Every song had a different flavour. I loved to sing along about the man whose love was “like a seesaw, going up, down, and all around.” Now the lyrics sound like they’re about an abusive relationship, but at the time, it was just another piece of the mysterious puzzle that was male-female relationships. Aretha sang Ray Charles’s tune, “The night time is the right time to be with the one you love.” Seductive horns like exclamation marks after Franklin’s lines were joined by a mix of other voices, all to that slow blues rhythm that intoxicated me.  I didn’t know much about sex at the time, but apparently it happened at night with someone you love. “Won’t you please tease me, but don’t leave me,” came out in big swoopy yells and I could just feel in my bones the aching-ness of desire, sex, and love. Somehow it felt really good but it was sad and complicated and caused great suffering. Women had to keep praying and begging their men to love them, but then those men might treat them badly, ignore them, or put them down.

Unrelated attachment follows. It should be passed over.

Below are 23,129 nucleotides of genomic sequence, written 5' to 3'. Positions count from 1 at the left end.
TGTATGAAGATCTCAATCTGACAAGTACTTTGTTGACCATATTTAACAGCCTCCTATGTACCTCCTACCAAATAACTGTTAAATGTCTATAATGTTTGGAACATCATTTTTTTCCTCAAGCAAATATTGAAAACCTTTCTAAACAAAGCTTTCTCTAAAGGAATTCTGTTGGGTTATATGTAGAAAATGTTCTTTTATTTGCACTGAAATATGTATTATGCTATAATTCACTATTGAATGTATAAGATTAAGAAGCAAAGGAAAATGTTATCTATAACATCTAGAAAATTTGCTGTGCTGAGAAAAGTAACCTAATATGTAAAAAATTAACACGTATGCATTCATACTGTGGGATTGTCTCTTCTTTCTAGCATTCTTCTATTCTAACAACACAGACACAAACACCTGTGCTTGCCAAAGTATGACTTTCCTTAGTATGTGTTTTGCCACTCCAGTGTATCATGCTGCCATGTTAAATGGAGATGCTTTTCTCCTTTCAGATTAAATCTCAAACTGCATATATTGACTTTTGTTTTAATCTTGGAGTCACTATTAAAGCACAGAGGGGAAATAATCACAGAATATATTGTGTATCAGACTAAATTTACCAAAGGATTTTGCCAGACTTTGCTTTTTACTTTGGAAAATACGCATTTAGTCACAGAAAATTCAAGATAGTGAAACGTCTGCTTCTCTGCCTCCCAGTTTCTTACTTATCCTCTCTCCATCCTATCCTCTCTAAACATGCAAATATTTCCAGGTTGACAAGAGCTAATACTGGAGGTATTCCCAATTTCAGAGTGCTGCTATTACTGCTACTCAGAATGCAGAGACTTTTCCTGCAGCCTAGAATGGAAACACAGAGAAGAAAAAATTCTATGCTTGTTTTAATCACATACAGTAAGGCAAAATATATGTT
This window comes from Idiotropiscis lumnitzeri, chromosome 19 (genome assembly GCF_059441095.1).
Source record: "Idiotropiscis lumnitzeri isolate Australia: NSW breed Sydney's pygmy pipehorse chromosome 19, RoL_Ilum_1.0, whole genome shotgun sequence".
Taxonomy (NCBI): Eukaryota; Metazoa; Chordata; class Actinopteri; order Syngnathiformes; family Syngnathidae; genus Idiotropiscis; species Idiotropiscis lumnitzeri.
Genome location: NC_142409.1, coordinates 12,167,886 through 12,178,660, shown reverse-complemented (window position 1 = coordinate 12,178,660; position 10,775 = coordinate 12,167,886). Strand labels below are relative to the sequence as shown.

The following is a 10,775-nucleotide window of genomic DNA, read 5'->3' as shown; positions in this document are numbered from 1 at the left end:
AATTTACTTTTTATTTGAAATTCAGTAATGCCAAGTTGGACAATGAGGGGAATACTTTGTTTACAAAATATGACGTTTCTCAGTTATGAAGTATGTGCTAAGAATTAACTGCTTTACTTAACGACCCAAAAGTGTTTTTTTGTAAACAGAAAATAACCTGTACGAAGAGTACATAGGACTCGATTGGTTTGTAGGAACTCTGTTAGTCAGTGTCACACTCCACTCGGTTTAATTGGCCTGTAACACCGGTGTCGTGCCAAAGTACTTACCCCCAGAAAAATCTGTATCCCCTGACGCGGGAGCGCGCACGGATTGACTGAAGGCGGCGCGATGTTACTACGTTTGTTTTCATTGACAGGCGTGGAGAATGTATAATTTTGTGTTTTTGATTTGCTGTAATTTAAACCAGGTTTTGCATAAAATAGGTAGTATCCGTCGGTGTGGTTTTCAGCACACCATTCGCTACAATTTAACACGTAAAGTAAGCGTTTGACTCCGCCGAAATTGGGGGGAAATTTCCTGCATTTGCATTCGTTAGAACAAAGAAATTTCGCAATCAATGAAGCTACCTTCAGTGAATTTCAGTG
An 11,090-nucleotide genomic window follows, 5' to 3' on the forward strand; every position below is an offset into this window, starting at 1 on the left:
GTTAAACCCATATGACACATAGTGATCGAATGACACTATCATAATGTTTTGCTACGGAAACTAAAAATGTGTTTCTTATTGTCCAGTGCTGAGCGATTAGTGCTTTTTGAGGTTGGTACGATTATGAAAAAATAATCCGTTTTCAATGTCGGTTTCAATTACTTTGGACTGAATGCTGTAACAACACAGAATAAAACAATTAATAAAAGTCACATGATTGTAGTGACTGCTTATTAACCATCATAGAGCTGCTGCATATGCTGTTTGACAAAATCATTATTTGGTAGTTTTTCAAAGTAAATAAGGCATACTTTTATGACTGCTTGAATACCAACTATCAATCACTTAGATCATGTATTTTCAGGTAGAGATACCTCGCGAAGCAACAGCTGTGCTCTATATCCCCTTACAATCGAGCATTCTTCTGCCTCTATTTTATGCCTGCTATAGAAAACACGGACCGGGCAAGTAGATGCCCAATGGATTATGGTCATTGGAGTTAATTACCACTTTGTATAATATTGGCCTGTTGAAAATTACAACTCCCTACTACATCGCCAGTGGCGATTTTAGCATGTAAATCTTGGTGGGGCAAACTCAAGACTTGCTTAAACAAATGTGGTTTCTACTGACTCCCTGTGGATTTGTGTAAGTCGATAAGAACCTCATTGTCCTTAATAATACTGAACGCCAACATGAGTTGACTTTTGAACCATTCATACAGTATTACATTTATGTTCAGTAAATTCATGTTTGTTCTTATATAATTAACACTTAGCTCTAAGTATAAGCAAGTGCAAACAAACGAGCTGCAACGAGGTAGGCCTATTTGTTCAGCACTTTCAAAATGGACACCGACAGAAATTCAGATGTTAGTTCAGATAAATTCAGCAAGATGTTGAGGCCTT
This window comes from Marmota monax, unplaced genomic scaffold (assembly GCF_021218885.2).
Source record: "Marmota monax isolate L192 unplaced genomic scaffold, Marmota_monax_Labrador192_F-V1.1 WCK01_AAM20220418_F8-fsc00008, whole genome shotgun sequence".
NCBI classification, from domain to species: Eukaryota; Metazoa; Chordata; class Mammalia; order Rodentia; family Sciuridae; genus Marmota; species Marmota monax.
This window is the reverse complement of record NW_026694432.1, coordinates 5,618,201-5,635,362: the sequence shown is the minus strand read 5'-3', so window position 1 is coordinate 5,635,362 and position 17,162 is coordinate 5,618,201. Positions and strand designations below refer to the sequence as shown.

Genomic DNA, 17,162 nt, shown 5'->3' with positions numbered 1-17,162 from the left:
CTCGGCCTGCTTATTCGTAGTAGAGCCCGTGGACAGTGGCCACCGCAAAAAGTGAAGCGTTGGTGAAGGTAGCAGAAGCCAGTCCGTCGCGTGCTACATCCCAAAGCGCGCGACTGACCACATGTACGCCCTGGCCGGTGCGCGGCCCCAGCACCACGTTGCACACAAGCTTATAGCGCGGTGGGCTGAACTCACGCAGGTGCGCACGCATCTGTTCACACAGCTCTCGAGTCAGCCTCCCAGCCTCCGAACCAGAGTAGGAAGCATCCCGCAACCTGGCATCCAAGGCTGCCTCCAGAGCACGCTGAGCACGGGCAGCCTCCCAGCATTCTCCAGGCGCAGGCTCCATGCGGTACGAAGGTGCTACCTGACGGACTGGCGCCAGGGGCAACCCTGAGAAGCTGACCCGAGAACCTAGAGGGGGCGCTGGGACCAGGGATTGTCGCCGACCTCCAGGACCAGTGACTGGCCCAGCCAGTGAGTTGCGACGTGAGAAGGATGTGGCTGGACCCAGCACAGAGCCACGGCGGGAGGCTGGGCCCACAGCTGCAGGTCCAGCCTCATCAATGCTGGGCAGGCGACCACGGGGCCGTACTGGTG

“Darling you send me, darling you send me. Darling you send me, honest you do honest you do.“ After “say a little prayer” this one was my next favourite. Aretha actually sang “I want you to marry me” Wow! Little did I know that this was Sam Cooke’s song and she’d changed it from his “I want to marry you.”  It didn’t matter, it was revolutionary, a woman brazenly saying she wanted a man to marry her.  This one was a sweet mix of love and sex, being thrilled and being sent, but I wasn’t sure where one was being sent to.  It sounded very sensual but also spiritual, and I loved how Aretha pronounced it “shend” in the opening refrain. When I listen to the song now I keep expecting that little skip in the album just after the second verse, a skip tattooed in my memory, but of course it never comes.

In 1970, a year or so after I was first grooving to “Aretha Now,” my parents separated, surprising everybody and further complicating my labyrinth of male-female relationships. It was a labyrinth that I soon—too soon—entered, trying to figure out how to be alluring, how to be loveable, and yet how to appear “cool” and not too needy or emotional. The sweet, sexy, indelible music of “Aretha Now” had me saying little prayers, looking for thrills, and aching to be loved as I grew into womanhood.